This week we are going to be covering very sensitive topics: bullying, mental health and suicide. We want to include a content warning for this week’s discussion, these topics can be triggering and unsettling, so please only engage if you feel comfortable.
Before we jump into this week’s perspectives, let's define some terms. Bullying is defined as aggressive behavior among school aged children that involves a real or perceived power imbalance. The behavior is repeated, or has the potential to be repeated, over time. Most bullying creates or upholds an imbalance of power between the perpetrator and the victim and does not occur in a single incident, but is instead reoccurs.
There are three main types of in person bullying:
- Verbal bullying that presents as teasing, name-calling, inappropriate sexual comments, taunting and threatening to cause harm
- Social or relational bullying typically presents as leaving someone out on purpose, telling other children to stay away, spreading rumors about someone and embarrassing them in public.
- Physical bullying involves hurting someone or their possessions. This includes hitting/kicking, spitting, tripping/pushing, making rude hand gestures or taking/breaking someone's things.
These types of bullying can happen in conjunction with one another or separately, but each action is a valid form of bullying and is NEVER okay.
Cyberbullying is bullying that takes place over any online medium, it can occur through SMS, Text, and apps, or on social media, forums, or gaming where people can view, participate in, or share content. Cyberbullying includes sending, posting, or sharing negative, harmful, false, or mean content about someone else. It can include sharing personal or private information about someone else with the intent to embarrass or humiliate this person. Sexually inappropriate cyberbullying crosses the line into unlawful or criminal behavior.
The main characteristics of cyberbullying is that the abuse is consistent, the comments are permanent, and secretive because most of the bullying is happening virtually. Responsible adults, like teachers and parents, find it particularly challenging to notice cyber bullying because of this.
Recent statistics from the National Center for Education Statistics and Bureau of Justice, have shown that 15% of students in high school report to experience cyberbullying and 19% report to have been bullied in school. Bullying is a systemic issue and it is also a public health problem. Bullying is strongly linked with depression, anxiety and even suicide.
What do we mean when we are talking about suicide? The CDC released a report on defining suicide-related behaviors include self-directed death, suicide attempts are non-fatal self-directed potentially injurious behavior with the intent to end their life, and suicide ideation which is thinking about, considering or planning for suicide. The World Health Organization (WHO) released a 2019 report indicating that suicide is the third leading cause of death in 15-19-year-olds. In the United States, the CDC released the statistic that suicide is the second leading cause of death among teenagers and a recent CDC study found that teen suicide jumped 56% from 2007 to 2017. These statistics can help us understand why it is so important that we are having conversations on these topics today, because the more we talk about it, the more we can help!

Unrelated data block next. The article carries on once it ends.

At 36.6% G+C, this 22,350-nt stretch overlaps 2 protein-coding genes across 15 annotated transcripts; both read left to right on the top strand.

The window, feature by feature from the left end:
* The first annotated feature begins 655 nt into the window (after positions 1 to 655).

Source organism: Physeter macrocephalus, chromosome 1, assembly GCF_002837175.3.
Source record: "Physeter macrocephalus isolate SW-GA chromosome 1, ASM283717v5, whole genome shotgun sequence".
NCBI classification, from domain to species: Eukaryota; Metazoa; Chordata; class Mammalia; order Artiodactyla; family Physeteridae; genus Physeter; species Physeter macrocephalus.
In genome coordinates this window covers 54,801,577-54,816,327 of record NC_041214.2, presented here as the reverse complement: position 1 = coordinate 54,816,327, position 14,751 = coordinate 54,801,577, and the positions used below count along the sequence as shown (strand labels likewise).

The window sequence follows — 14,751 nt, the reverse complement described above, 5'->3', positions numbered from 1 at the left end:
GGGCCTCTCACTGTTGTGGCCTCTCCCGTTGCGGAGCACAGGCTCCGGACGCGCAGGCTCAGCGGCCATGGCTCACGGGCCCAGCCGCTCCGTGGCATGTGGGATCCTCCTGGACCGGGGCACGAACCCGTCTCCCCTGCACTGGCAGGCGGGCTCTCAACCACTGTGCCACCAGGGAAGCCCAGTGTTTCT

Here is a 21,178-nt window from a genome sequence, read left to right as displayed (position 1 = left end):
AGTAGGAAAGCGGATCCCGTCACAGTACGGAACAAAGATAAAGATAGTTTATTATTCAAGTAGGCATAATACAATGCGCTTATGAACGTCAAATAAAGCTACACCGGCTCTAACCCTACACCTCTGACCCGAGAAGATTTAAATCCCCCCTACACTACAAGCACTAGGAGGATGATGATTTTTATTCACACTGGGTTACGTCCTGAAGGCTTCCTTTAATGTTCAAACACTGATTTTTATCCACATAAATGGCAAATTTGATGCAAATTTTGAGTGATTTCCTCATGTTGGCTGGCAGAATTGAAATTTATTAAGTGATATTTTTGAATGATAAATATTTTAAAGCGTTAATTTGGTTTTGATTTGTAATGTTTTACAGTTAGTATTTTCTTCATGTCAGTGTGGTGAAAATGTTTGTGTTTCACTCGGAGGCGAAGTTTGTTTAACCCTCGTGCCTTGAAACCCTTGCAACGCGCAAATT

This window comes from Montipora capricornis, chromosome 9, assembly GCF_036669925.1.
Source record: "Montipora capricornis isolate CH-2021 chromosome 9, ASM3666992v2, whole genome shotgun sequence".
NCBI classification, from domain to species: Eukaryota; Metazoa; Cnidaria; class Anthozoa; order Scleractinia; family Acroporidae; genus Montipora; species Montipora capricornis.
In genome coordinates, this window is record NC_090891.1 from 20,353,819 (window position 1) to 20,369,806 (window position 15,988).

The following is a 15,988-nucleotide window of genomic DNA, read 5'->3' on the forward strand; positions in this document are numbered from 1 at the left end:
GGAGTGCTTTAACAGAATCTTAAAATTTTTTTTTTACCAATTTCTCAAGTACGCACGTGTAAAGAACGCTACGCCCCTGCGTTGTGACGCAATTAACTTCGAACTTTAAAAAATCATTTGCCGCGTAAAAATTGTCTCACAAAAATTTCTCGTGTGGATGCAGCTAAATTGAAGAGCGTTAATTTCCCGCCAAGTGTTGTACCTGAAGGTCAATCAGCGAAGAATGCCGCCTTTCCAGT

Here are six perspectives to consider this week:
1. More Than Just a Cold Shoulder
We have all seen the headlines about an increase in young adult and teenage mental health issues, from rises in national depression averages to increases in anxiety disorders. In fact, 1 in 6 U.S. youth aged 6-17 experience a mental health disorder each year. There is growing research on the link between mental health disorders and bullying; the CDC stated in a recent report: Bullying has serious and lasting negative effects on the mental health and overall well-being of youth involved in bullying in any way including: those who bully others, youth who are bullied, as well as bully-victims. Bullying of any kind is a type of abuse and abuse has been strongly correlated with creating mental health issues. This issue is affecting our school systems on a national level because currently high school students with significant symptoms of depression are more than twice as likely to drop out of school compared to their peers. The CDC also reports that in 2017, 6.7% of students did not go to school because of reported bullying, threats and feeling unsafe. Although there is still no conclusive research on the correlation between mental health struggles and bullying, a common side effect of bullying is poor self-perception and self-esteem which is a leading symptom of depression. Surprisingly enough, a 2014 study found that ‘the bully’ was 3.31% more likely to have mental health issues. These findings emphasize the importance of providing psychological support to not only victims of bullying but bullies as well. The CDC reports that any type of bullying increases a child’s risk for anxiety, depression, difficulty sleeping, academic problems, and there’s a significant connection between bullying and suicide-related behaviors.